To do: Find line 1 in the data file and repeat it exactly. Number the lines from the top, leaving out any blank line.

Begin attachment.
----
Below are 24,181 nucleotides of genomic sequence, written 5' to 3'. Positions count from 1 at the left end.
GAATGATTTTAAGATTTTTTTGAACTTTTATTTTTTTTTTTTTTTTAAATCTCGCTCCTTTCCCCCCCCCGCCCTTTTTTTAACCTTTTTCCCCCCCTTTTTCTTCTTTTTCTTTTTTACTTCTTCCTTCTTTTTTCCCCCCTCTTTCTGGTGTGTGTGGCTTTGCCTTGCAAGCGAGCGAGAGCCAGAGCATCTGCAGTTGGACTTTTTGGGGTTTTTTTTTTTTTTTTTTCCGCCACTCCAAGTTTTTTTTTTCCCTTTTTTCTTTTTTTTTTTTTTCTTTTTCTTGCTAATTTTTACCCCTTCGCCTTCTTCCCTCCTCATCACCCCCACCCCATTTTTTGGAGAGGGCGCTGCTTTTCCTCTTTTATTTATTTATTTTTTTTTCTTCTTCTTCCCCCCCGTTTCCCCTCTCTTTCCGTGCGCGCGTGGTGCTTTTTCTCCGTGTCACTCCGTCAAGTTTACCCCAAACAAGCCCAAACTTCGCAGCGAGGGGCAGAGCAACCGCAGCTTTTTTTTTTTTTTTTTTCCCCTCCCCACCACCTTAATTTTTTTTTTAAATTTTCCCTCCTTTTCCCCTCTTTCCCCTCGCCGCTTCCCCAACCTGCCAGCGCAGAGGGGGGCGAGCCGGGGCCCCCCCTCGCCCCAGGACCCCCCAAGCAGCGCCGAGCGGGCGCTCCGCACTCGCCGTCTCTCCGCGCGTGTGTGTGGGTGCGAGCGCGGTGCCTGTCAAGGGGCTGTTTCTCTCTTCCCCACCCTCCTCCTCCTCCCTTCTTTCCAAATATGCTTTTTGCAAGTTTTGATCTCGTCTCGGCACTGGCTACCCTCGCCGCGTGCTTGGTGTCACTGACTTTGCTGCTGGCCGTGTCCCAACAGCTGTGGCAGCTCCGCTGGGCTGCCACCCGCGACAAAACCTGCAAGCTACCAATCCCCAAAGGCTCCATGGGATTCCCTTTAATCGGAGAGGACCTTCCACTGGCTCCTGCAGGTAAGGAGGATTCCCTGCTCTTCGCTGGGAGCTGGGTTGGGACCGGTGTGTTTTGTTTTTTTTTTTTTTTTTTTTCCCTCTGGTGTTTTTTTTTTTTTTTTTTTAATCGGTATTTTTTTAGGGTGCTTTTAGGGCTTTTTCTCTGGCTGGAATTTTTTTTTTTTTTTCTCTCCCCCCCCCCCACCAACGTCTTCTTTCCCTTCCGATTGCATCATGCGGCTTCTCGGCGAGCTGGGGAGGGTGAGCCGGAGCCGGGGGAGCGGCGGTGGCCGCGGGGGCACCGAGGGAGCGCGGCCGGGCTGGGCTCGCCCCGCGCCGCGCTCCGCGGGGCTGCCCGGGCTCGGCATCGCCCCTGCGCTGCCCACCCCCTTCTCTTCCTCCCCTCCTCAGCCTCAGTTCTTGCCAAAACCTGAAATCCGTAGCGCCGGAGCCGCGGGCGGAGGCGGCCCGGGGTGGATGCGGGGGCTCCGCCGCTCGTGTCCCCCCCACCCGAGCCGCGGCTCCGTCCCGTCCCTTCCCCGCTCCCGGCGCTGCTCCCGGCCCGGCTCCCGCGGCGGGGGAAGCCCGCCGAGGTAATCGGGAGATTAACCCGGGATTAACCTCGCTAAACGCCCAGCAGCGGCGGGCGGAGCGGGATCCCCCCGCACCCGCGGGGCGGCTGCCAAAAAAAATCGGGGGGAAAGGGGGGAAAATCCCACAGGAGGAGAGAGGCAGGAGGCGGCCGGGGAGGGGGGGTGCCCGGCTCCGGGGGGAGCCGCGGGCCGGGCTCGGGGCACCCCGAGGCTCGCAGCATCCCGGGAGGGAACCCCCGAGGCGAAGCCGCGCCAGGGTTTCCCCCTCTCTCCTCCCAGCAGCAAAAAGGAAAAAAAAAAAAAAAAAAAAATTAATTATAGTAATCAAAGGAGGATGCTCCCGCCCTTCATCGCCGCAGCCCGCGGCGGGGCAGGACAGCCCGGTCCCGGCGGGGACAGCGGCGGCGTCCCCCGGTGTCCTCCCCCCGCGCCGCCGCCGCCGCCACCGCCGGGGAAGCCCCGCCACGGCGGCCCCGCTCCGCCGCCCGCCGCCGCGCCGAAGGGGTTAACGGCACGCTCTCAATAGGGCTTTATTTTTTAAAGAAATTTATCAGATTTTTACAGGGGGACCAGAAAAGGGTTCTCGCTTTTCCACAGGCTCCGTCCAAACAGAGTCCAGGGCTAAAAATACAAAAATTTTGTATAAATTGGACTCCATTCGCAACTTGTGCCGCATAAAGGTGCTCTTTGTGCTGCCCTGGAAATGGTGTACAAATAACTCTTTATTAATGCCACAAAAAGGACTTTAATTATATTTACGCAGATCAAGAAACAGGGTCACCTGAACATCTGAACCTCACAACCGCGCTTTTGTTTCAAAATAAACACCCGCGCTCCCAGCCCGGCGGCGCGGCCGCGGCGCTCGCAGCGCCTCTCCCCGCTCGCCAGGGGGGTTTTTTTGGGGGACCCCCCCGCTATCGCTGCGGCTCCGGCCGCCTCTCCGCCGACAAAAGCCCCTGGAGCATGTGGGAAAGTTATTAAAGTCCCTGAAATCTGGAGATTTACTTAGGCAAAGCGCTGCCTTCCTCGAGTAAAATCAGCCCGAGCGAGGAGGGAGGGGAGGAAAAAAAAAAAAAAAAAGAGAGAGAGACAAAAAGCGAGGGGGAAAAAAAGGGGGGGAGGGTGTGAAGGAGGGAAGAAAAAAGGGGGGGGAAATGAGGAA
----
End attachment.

Below are 24,181 nucleotides of genomic sequence, written 5' to 3'. Positions count from 1 at the left end.